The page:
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    $30 million award to tipster underscores banner year for SEC whistleblower program

    The U.S. Securities and Exchange Commission experienced a banner year with its whistleblower program in fiscal 2014, awarding more tipsters than all previous years combined and issuing a record-setting $30 million to one individual who reported fraud. The SEC said in a report to Congress this week that it authorized a total of nine monetary awards this year to people who provided original information about violations of federal securities laws. The agency had previously handed out a combined four awards since the program began in 2011. More in the Washington Post here.

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    SEC approves rules on stock exchange technology

    WASHINGTON (MarketWatch) — Despite concerns of some commissioners that a rule doesn’t go far enough, the Securities Exchange Commission on Wednesday voted unanimously in favor of regulations designed to ensure the technology at stock exchanges works. The Commission voted to adopt rules on Regulation Systems Compliance and Integrity, which requires self-regulatory organizations, securities exchanges, registered clearing agencies and significant alternative trading systems, to establish policies and procedures to help ensure that systems have capacity, integrity and resiliency. SEC Chairwoman Mary Jo White said the adoption of the rule was put in place because the commission could not exercise oversight with a purely voluntary framework. More on Market Watch here.

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    Madoff Fraud Recovery for Bilked Investors Tops $10 Billion

    The trustee unwinding Bernard Madoff’s defunct investment firm said he surpassed $10 billion in recoveries for victims — or about 59 percent of the principal lost in the Ponzi scheme — after reaching a deal with two offshore funds that funneled money to the fraud.
    Primeo Fund and Herald Fund, both based in the Cayman Islands, agreed to pay a total of $497 million to end lawsuits over their withdrawals from Madoff’s investment advisory business, the trustee, Irving Picard, said today in a statement.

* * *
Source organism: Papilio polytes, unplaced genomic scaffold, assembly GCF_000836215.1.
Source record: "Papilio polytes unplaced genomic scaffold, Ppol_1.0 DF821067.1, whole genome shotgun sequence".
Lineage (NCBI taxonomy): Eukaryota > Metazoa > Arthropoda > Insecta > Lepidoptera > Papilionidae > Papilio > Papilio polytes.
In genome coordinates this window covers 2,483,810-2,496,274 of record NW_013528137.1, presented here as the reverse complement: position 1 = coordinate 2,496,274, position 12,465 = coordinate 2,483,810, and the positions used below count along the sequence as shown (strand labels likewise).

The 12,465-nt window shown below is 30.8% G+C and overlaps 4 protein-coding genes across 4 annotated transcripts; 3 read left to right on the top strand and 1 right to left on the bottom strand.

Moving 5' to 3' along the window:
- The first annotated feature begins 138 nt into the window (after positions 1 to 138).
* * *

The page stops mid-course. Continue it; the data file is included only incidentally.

If the settlement is approved, the total amount recovered by Picard’s team of lawyers over the past six years will total more than $10.3 billion of the $17.5 billion lost by thousand of investors when Madoff’s scheme unraveled in December 2008. More on Bloomberg here.

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    Madoff Fraud Recovery for Bilked Investors Tops $10 Billion

    Two Cayman Island financial funds that invested heavily with Ponzi scheme architect Bernard Madoff’s business have agreed to a nearly $497 million settlement with the court trustee seeking the disgraced financier’s assets on behalf of victimized customers. The tentative deal with Herald Fund SPC and Primeo Fund will add the money to a fund used to repay burned Madoff investors, raising the total recovered so far to roughly $10.3 billion, trustee Irving Picard announced Monday. The agreement, which requires U.S. Bankruptcy Court approval, “avoids the cost and delay of what could otherwise have been lengthy and contentious litigation,” said Geoffrey North of BakerHostetler LLP, Picard’s court-appointed counsel. More on Bloomberg here.

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    Finra expected to adopt CARDS despite vocal industry resistance

    Despite strong industry resistance, Finra is expected to adopt a controversial proposal to implement an automated tracking system to detect abusive broker conduct. “They’re going to go through with it,” said Linda Riefberg, a partner at Cozen O’Connor and a former chief counsel for Finra enforcement. “They don’t have to have firms’ approval. Finra, and presumably the [Securities and Exchange Commission], believes this is a way to strengthen their investor protection.” The Financial Industry Regulatory Authority Inc., the self-funded broker-dealer regulator, sees its Comprehensive Automated Risk Data System, or CARDS, as a way to use technology to make itself a more effective and nimble regulator. More on Investment News here.

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